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Firefox 5 Brings Under-the-Hood Improvements

Normally, a major release — sometimes called an integer release because the first number of the version changes — comes with significant features that will compel users to upgrade. But the release of Firefox 5.0, which appears less than three months after Firefox 4.0 hit the Internet (see “Firefox 4 Improves, But Not Radically,” 2 April 2011), lacks any such marquee features. So if Firefox 5.0 doesn’t provide major new features, why is Mozilla bumping the version number so high?

The true story will likely never be known, but there are probably a number of interacting reasons. First, with Microsoft’s Internet Explorer now at version 9, it’s possible Mozilla wanted to increase Firefox’s version number more quickly to make it seem more mature. Then there is Mozilla’s move to a rapid release development cycle, although I see no inherent reason that should require version number inflation. And lastly, one of the major changes is increased exposure in the interface for Firefox’s support for the Do Not Track feature — the 5.0 version may be one way for Mozilla to increase
pressure on advertising networks and other sites that use behavioral tracking to support the Do Not Track header. (For more about Do Not Track, see “CFP 2011: “Do Not Track” Debate,” 14 June 2011.)

Besides the increased exposure of the Do Not Track header preference (it’s in the Privacy pane now), the rest of Firefox 5.0’s release notes list little that most users will notice. There are some performance improvements, support for CSS animations, and improved standards support. Spell checking is improved for some locales, WebGL content can no longer load cross-domain textures, and several security issues have been fixed. And, well, that’s about it. (Of course, the complete list of changes includes nearly 1000 items, but most won’t even be understandable to users, much less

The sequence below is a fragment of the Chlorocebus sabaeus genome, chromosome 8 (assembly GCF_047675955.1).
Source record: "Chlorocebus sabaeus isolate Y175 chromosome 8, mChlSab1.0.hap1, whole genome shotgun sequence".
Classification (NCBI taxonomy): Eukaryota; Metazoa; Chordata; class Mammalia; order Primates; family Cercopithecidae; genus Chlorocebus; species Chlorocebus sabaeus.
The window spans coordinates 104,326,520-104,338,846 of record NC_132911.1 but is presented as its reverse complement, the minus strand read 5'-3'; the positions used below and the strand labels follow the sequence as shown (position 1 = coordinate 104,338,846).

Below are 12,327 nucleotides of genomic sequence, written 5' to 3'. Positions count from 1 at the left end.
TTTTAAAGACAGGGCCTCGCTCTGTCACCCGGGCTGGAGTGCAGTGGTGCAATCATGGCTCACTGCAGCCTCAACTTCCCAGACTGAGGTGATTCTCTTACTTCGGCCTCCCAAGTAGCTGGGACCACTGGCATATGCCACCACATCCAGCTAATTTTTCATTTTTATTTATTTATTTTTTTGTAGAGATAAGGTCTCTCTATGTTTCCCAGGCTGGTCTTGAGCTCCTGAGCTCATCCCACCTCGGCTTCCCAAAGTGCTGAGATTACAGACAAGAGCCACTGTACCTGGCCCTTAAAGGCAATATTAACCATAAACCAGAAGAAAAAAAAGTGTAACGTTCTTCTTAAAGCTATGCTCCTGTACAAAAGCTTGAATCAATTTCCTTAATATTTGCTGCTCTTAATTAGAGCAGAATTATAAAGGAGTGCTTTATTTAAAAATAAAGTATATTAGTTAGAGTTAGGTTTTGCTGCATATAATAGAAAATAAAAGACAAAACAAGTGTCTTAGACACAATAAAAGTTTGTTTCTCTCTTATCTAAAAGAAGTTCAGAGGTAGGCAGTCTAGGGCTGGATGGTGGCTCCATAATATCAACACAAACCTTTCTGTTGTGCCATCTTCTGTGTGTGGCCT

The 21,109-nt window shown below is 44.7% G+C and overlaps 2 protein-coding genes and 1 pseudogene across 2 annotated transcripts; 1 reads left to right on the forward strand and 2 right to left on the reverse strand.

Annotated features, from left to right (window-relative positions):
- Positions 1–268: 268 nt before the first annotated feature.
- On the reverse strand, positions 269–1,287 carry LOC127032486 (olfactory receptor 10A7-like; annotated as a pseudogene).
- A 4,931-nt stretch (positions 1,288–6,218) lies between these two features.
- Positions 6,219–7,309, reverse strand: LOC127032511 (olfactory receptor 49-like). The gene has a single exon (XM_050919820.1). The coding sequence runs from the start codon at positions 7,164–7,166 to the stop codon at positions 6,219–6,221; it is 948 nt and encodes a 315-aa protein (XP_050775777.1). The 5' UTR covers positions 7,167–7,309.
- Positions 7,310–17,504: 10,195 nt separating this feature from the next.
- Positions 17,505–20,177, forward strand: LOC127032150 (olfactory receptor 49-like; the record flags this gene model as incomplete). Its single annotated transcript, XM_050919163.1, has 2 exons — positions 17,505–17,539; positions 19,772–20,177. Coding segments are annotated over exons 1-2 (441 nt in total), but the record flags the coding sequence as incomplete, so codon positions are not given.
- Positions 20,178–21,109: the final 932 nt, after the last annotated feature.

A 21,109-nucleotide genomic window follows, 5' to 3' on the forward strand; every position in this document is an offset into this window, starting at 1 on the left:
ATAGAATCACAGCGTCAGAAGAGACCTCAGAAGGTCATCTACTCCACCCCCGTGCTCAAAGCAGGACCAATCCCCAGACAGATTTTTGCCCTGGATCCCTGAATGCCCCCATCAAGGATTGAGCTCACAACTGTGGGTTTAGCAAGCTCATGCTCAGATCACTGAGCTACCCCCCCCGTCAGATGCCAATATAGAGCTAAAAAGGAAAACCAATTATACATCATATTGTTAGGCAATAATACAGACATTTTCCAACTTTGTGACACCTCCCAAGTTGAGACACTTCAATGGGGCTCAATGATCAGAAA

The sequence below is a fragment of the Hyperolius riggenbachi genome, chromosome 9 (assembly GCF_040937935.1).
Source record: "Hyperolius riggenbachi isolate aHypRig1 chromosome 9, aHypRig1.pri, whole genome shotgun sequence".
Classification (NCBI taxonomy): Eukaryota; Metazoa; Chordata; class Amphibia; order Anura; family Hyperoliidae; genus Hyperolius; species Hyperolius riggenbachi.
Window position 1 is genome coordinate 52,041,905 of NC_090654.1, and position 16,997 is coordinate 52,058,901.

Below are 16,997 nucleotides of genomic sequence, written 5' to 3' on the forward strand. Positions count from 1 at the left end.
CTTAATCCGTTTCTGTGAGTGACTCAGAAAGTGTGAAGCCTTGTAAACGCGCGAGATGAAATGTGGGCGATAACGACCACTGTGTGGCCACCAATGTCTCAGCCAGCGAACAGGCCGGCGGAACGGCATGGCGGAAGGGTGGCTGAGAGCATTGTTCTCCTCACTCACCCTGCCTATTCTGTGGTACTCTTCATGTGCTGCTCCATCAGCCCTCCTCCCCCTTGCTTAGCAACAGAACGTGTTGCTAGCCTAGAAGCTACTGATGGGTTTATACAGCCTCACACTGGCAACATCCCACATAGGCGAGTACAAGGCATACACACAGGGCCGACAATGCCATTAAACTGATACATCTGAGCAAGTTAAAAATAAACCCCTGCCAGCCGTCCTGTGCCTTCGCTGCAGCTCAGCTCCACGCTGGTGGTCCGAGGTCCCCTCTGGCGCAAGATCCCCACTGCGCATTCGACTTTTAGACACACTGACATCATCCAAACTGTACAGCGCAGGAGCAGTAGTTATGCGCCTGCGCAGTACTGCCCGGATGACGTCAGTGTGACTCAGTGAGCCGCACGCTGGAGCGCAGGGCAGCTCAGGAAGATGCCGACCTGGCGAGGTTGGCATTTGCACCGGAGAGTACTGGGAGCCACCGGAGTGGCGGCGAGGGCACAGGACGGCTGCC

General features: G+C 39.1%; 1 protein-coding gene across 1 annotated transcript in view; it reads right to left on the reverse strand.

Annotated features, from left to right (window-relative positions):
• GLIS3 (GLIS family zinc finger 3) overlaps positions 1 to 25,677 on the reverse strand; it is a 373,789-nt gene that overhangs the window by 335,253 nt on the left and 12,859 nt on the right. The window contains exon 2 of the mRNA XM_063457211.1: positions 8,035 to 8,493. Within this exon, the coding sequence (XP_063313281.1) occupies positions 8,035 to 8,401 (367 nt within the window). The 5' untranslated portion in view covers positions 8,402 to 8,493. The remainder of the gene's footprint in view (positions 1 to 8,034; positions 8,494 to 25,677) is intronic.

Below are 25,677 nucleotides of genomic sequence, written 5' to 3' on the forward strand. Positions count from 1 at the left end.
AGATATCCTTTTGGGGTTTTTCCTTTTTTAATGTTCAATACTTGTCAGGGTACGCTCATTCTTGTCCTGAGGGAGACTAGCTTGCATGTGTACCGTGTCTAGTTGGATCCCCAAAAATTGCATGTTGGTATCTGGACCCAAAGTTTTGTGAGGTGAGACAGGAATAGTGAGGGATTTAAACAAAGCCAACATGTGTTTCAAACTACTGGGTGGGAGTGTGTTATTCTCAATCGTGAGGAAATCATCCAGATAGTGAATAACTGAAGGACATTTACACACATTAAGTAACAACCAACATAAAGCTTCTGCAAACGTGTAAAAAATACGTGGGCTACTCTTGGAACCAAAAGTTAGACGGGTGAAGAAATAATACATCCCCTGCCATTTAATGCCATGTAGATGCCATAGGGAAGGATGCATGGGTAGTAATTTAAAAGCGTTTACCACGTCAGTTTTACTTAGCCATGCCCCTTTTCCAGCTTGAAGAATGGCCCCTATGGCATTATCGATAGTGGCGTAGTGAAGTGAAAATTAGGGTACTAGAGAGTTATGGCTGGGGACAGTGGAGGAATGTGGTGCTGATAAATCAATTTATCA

noticed by them.)

So again, version 5.0? There’s nothing wrong with the release, and it seems to be working fine for me, but it seems as though it really should have been a 4.1.

Firefox 5.0 is a 27.8 MB download when gotten from Mozilla’s site, though only 9.2 MB when acquired through Firefox 4.0.1’s Check for Updates mechanism (choose Firefox > About Firefox > Check for Updates). As with Firefox 4.0, 5.0 requires Mac OS X 10.5 Leopard or later, but running on an Intel-based Mac; if you’re using a PowerPC-based Mac, you can get TenFourFox 5, which uses almost exactly the same code as Firefox 5.0.

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